8AM to 4PM
Closed on State Holidays

County Courthouse

350 E Delaware Ave. #6
Republic, WA  99166
Phone (509) 775-5225
...ext. 2504
Fax (509) 775-5221



Arraignments and Criminal Case Procedures
Being accused of a criminal or serious traffic offense can be a traumatic and upsetting experience. We hope this will be of help in guiding you through the process and take some of the mystery out of the "procedures." We have tried to answer and anticipate your more frequently asked questions. If you have any additional questions, don't hesitate to ask a staff member.
What Should I Wear and How Should I Act in Court?
Suitable attire is required. Shoes and shirts are necessary. Halter tops, tank tops, and shorts are not permitted. Hats are to be removed upon entering the courtroom. No smoking, food or drink will be allowed. Children may be present in the courtroom. However, if they disturb the proceedings you may be requested to remove them. The Court does not provide child care. Upon your arrival, report to the District Court clerk that you are present for court and then have a seat in the courtroom until the session convenes. When your name is called, come forward and stand behind the counsel table. Be polite, courteous, and remain standing until instructed otherwise by the judge.
What is an Arraignment?
The arraignment is generally your first appearance in court on the citation or charge. The judge will inform you of, and explain the charge. Next, it will be confirmed that you understand your constitutional rights as explained at the beginning of the court session, and finally, the maximum punishment and mandatory minimum punishment, if any, will be stated. No testimony is taken nor is evidence presented at the arraignment.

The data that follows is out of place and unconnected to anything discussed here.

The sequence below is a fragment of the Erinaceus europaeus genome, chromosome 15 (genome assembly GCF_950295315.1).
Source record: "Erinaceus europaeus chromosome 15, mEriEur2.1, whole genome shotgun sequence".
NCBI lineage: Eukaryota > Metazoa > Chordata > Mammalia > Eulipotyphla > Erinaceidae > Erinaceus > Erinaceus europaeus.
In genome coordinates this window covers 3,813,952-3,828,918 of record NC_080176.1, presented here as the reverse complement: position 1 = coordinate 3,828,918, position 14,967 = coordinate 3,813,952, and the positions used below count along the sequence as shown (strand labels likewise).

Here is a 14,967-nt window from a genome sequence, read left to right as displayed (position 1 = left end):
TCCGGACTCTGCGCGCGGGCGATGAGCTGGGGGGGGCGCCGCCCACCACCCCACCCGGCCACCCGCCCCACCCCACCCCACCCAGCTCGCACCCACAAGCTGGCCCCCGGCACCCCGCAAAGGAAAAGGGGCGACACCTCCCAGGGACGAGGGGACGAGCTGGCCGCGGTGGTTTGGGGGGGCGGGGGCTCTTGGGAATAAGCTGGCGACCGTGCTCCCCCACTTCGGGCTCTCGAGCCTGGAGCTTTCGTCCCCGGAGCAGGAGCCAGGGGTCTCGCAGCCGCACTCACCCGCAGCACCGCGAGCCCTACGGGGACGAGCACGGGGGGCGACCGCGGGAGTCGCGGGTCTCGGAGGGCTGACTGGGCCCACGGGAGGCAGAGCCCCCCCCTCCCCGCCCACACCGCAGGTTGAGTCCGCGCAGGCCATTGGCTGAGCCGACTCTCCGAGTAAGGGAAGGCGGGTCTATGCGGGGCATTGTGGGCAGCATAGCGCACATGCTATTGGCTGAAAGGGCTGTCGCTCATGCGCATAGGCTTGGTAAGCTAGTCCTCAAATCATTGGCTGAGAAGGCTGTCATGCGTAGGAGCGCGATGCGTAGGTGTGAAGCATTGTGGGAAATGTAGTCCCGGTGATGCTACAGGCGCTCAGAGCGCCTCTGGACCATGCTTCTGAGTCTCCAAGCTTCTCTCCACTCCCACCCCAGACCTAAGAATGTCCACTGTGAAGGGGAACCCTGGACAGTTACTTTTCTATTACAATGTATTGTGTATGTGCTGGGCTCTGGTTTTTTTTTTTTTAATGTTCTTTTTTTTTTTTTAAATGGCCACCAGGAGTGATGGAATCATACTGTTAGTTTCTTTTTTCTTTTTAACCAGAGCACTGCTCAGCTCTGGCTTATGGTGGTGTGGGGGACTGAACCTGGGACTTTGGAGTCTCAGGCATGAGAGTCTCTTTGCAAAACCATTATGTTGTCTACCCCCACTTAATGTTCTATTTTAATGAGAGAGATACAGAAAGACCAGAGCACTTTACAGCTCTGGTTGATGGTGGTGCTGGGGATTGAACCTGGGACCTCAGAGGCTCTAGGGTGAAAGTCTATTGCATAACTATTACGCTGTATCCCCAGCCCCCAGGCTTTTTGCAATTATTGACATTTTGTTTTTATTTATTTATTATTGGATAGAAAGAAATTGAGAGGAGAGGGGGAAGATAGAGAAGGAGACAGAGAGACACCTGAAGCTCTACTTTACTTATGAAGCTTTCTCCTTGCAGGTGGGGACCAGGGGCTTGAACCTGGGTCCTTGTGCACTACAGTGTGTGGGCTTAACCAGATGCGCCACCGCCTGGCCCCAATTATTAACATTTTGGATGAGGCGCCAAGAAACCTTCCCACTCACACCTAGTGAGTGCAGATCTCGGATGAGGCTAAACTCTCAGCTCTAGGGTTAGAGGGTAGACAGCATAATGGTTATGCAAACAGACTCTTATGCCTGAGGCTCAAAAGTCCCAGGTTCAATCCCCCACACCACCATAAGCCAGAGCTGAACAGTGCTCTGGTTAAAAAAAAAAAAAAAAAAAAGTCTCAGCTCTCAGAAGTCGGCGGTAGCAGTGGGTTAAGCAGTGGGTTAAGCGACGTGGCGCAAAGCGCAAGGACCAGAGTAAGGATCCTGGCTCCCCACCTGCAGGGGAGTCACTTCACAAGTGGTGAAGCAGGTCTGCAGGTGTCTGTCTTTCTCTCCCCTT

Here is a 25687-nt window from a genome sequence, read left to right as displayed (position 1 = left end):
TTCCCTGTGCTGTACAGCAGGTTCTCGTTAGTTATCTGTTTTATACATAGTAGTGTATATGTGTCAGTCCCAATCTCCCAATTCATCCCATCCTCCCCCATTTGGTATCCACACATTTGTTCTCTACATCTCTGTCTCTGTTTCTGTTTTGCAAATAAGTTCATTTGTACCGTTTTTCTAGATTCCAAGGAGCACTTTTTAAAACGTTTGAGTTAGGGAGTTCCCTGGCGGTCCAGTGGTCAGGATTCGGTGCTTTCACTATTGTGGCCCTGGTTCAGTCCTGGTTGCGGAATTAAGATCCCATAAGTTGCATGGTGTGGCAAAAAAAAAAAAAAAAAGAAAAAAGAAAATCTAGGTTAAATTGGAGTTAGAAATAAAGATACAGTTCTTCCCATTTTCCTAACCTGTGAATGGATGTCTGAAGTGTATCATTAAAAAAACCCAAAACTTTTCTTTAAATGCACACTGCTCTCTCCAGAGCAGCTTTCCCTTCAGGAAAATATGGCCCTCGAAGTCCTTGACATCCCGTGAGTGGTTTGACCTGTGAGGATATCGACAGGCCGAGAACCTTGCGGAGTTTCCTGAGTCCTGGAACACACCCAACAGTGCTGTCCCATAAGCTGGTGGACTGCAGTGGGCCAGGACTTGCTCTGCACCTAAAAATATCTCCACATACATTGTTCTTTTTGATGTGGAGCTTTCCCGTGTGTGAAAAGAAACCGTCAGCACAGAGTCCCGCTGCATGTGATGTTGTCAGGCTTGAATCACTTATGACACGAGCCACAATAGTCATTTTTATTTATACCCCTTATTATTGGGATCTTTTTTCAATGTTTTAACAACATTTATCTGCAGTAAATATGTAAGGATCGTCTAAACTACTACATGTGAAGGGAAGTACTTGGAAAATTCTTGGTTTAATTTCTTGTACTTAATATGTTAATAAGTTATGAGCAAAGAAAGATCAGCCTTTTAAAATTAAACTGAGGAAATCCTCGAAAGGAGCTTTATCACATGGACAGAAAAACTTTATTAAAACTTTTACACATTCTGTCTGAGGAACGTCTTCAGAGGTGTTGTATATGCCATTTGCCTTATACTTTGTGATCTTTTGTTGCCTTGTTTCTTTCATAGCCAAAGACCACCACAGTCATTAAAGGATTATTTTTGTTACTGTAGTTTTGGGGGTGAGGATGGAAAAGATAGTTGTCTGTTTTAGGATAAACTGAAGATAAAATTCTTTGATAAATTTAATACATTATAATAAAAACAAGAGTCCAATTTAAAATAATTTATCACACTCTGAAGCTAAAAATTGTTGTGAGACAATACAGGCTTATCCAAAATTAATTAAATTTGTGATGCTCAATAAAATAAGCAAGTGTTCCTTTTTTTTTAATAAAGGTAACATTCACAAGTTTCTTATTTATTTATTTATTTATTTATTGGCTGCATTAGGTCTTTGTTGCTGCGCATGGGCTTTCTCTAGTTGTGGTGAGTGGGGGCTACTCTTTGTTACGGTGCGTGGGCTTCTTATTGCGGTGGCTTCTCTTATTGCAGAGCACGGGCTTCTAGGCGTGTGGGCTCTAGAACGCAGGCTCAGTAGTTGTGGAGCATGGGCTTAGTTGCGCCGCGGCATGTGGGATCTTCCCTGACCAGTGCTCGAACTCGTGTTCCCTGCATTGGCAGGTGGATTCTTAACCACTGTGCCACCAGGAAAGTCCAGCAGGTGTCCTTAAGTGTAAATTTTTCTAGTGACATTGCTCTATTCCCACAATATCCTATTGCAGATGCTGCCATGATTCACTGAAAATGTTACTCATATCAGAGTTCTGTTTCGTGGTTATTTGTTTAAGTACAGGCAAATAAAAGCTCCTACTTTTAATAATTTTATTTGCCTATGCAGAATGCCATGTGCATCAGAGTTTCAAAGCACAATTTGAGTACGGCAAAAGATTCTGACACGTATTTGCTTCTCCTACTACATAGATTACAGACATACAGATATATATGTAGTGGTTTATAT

What are my Constitutional Rights?
All persons accused of any crime or traffic offense that might result in a jail sentence have the following rights:

  • To have a lawyer present with you at all hearings.
  • To have a lawyer appointed at public expense if you cannot afford to hire one to represent you.
  • To represent yourself without a lawyer.
  • To a public and speedy trial.
  • To cross examine any witness who testifies against you.
  • To call witnesses to testify on your behalf, and have the Court compel their attendance.
  • To testify or not testify yourself. If you choose not to, no one can make you testify.
  • To appeal to Superior Court if you are convicted after a not guilty plea.
After informing you of all these matters, you will be asked by the judge to plead guilty or not guilty to the charge.
Should I Talk to a Lawyer Before Entering a Plea?
In many cases this is a good idea. The judge, at your request, will continue the arraignment. If you wish to plead not guilty at this stage, the judge will request that you have your lawyer put in a "Notice of Appearance" within seven (7) days. If at any hearing you fail to appear, your bond or bail will be forfeited and the judge will issue a bench warrant.
If I am Financially Unable to Hire a Lawyer, How Do I Qualify for a Public Defender?